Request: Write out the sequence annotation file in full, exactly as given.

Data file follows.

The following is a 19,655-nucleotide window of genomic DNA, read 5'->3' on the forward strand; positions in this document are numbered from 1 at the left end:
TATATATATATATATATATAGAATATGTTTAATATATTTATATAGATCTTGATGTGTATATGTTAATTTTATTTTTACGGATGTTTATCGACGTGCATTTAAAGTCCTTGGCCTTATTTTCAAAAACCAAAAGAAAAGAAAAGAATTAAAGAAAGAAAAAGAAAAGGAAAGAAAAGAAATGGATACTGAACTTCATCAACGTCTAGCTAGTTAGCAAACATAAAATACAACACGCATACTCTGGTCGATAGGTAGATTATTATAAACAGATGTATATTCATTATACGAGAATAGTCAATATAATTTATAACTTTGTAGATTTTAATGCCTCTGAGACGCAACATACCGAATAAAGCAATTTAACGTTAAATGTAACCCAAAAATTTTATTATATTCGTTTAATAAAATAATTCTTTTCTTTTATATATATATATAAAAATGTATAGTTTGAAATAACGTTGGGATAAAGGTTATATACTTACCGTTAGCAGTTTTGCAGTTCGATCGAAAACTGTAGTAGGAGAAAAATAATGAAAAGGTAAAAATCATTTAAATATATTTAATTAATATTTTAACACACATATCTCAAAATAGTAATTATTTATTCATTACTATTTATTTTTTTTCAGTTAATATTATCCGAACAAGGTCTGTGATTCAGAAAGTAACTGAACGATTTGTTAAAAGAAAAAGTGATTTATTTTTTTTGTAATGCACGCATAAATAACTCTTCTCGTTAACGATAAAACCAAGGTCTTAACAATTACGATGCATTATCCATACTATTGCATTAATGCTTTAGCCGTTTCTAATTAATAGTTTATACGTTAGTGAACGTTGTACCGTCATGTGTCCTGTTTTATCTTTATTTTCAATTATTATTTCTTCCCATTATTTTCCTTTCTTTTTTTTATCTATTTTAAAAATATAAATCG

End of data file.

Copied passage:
The following is a 19,655-nucleotide window of genomic DNA, read 5'->3' on the forward strand; positions in this document are numbered from 1 at the left end:
TATATATATATATATATATAGAATATGTTTAATATATTTATATAGATCTTGATGTGTATATGTTAATTTTATTTTTACGGATGTTTATCGACGTGCATTTAAAGTCCTTGGCCTTATTTTCAAAAACCAAAAGAAAAGAAAAGAATTAAAGAAAGAAAAAGAAAAGGAAAGAAAAGAAATGGATACTGAACTTCATCAACGTCTAGCTAGTTAGCAAACATAAAATACAACACGCATACTCTGGTCGATAGGTAGATTATTATAAACAGATGTATATTCATTATACGAGAATAGTCAATATAATTTATAACTTTGTAGATTTTAATGCCTCTGAGACGCAACATACCGAATAAAGCAATTTAACGTTAAATGTAACCCAAAAATTTTATTATATTCGTTTAATAAAATAATTCTTTTCTTTTATATATATATATAAAAATGTATAGTTTGAAATAACGTTGGGATAAAGGTTATATACTTACCGTTAGCAGTTTTGCAGTTCGATCGAAAACTGTAGTAGGAGAAAAATAATGAAAAGGTAAAAATCATTTAAATATATTTAATTAATATTTTAACACACATATCTCAAAATAGTAATTATTTATTCATTACTATTTATTTTTTTTCAGTTAATATTATCCGAACAAGGTCTGTGATTCAGAAAGTAACTGAACGATTTGTTAAAAGAAAAAGTGATTTATTTTTTTTGTAATGCACGCATAAATAACTCTTCTCGTTAACGATAAAACCAAGGTCTTAACAATTACGATGCATTATCCATACTATTGCATTAATGCTTTAGCCGTTTCTAATTAATAGTTTATACGTTAGTGAACGTTGTACCGTCATGTGTCCTGTTTTATCTTTATTTTCAATTATTATTTCTTCCCATTATTTTCCTTTCTTTTTTTTATCTATTTTAAAAATATAAATCG